With this scenario:

  1. (a)

    First consider that the impacts of global interest rate shock and global growth shock can be transmitted through financial channel and trade channel, respectively or simultaneously.

  2. (b)

    Re-answer the questions as in the previous regime (Baseline Exercise 1). Are these answers different from the previous “no-feedback loop—no shock” regime, especially in terms of the impact on monetary and financial stability linkages and “the magnitude” policy response needed?

Exercises with a Menu of Monetary and Macroprudential Policy Mix

Policy Mix Exercise with Feedback Loop—With Shocks

It is realized that considering the complexity of the problems encountered, the use of monetary instruments is not enough to cope with a variety of issues, especially in the financial sector. The use of monetary instrument alone will increase the cost of the policy.

During the tranquil time before the global shocks, the Board of Governor members, asked your Group to recommend a policy mix, in addition to monetary policy instruments (the interest rate policy and foreign exchange intervention).

The design of policy mix should optimally integrate monetary and macroprudential policy instruments. Of particular interest is the feasibility of implementing a mix of policies containing interest rate adjustment, foreign exchange rate intervention, the reserve requirement (RR) and the loan to value ratio (LTV).

Although the existing law limits BI’s mandate to maintaining price stability, the Board is of the opinion that financial stability is very important in order to preserve macroeconomic stability, so as pre- empting excessing risk taking in the financial system is an important complementary goal for the BI. The Board members are confident that for such risk taking behavior, if left unregulated, may prompt endogenously driven shocks in the domestic financial system that may in turn affect monetary stability. The consequence of this is that the BI policy strategy should be based on the use of monetary and macroprudential policy instrument mix.

As the global shocks unfold, BI contacts your Group, requesting for immediate policy advice. One of the Board member specifically asks your Group to provide a recommendation on the appropriate policy mix to ensure that in 2013, internal and external balances will be well manageable. This means that:

  1. (a)

    Inflation rate will not reach 6.5%;

  2. (b)

    The Financial Pressure Index (FPI) should stand at around 105–110;

  3. (c)

    GDP growth will be maintained at around 5.5–6%;

  4. (d)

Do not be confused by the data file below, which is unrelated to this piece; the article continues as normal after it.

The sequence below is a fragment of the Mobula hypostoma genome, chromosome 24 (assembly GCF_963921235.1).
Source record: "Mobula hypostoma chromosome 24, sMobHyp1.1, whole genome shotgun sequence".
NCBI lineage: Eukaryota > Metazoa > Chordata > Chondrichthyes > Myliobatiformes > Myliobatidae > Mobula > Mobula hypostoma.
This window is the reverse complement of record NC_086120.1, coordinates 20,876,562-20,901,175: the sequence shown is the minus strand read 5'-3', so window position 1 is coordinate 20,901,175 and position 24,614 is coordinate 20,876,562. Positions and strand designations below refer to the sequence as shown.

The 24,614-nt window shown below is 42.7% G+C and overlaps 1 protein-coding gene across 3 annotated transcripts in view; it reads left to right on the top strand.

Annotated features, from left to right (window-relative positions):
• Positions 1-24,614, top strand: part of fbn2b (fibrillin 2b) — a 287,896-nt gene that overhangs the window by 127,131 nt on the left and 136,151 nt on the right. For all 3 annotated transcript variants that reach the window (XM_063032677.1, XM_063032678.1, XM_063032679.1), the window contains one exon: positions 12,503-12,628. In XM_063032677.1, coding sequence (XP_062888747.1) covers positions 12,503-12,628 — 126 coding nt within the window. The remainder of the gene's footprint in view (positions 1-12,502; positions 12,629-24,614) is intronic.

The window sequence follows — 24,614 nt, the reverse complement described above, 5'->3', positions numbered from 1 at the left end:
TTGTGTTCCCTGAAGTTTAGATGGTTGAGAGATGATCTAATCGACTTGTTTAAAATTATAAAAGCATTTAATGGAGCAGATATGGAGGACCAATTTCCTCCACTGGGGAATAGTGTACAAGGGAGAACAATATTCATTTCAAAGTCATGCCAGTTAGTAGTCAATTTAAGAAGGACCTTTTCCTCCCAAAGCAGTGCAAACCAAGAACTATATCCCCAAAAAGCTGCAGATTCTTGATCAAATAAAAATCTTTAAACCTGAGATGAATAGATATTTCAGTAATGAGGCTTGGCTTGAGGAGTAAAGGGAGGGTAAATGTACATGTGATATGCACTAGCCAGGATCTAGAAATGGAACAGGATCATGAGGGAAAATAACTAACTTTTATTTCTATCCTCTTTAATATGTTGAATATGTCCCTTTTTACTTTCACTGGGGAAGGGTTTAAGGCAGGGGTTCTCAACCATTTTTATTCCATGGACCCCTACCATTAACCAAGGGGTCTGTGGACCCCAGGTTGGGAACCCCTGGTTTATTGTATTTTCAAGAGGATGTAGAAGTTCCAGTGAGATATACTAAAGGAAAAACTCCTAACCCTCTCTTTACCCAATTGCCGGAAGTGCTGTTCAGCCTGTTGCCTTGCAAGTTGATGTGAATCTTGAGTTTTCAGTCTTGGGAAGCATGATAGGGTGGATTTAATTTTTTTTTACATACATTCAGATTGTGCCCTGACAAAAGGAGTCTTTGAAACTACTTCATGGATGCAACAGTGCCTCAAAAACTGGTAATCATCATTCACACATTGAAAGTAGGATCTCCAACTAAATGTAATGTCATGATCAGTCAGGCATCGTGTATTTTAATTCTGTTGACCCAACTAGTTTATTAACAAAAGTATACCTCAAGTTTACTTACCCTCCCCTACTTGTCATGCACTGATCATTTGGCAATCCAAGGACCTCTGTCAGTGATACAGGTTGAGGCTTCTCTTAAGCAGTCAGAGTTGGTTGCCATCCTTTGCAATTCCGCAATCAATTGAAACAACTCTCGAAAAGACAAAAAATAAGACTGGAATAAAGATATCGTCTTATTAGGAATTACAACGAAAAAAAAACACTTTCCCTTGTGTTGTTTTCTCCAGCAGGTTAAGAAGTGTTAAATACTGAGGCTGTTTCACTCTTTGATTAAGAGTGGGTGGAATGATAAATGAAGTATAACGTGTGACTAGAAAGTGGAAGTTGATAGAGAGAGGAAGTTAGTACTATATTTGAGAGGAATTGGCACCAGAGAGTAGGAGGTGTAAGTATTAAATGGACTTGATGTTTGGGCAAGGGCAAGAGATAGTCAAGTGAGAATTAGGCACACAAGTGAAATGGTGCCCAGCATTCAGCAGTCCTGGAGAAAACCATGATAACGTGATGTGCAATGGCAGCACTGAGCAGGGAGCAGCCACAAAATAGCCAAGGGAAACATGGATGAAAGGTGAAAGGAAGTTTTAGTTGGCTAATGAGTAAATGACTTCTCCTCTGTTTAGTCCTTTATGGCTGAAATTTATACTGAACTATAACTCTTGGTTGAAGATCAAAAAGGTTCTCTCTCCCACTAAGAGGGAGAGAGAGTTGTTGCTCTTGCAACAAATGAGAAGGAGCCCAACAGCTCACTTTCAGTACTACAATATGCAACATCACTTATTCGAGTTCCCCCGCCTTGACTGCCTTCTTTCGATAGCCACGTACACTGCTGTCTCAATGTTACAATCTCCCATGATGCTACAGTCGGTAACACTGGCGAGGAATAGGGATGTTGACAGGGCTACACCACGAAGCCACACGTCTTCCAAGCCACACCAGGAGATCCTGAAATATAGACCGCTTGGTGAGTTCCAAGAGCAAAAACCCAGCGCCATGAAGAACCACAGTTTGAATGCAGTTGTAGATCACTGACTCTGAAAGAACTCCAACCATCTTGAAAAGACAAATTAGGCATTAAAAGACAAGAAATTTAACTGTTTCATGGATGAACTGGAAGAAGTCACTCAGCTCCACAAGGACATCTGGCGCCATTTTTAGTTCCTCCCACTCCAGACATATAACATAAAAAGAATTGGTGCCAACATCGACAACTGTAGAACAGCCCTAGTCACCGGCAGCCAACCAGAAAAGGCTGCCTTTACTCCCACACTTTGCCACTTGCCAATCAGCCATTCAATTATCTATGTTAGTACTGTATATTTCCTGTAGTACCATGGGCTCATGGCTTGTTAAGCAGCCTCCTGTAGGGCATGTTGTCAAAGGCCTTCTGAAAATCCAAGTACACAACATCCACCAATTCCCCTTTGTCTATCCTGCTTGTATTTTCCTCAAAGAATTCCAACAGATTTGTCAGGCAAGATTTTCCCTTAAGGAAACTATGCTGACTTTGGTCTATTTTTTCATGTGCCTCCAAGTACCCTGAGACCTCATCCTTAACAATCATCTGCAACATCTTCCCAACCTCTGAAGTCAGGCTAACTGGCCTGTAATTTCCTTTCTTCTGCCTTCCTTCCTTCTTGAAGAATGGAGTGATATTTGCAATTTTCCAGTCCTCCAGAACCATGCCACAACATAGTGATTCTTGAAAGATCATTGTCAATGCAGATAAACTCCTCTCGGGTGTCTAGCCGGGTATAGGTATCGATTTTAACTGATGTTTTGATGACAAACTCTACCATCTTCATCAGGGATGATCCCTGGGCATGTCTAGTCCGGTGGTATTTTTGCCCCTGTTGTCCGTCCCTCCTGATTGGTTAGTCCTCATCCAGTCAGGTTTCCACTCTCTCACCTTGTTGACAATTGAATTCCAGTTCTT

Current Account deficit will not go above 3% of GDP.

Responding to this request:

  1. (a)

    Can your Group arrive at a combination of policy instruments to achieve monetary and financial stability targets? In formulating your Group’s policy mix recommendation, carefully consider results of your exercises or policy perspectives, as indicated in the case guide

  2. (b)

    Does your Group observe policy trade-offs (conflicts in achieving policy objectives)? Can you arrive at a satisfying policy mix for those multiple wishes?

  3. (c)

    What would be your “first-best” advice to the Board? In this case, your Group may consider other policy aspects/tools beyond the scope of this exercises (given policy instruments available), such as communication strategy, policy coordination, etc.

Guide for Policy Exercise

The Model Structure and Feedback-Loop Mechanism

To help the participants answer the questions, we provide a tool for understanding the relationship among economic variables in the system, i.e. a small macroeconomic model of Indonesia. The model consists of six blocks, i.e. Aggregate Demand, Aggregate Supply, Price, Monetary, Financial, and External (Fig. 11.1). In the model, variables are classified into endogenous and exogenous. Here policy variables (blue-colored) are assumed to be exogenous. The policy variables are policy rate (BI rate), foreign exchange intervention, reserve requirement (RR), and loan-to-value (LTV). Other exogenous variables, including the shocks, are yellow-colored. Meanwhile there are two types of endogenous variables, i.e. one that is represented by behavioral equation (green-colored) and one that is represented by identity equation (light blue-colored). Detail explanation on the model can be read at Appendix (distributed separately).

Fig. 11.1
figure 1

Source Bank Indonesia

Model block.

In a more complete picture, the model structure describing relationship among economic variables in these blocks can be depicted below (Fig. 11.2).

Fig. 11.2
figure 2

Source Bank Indonesia

Model structure.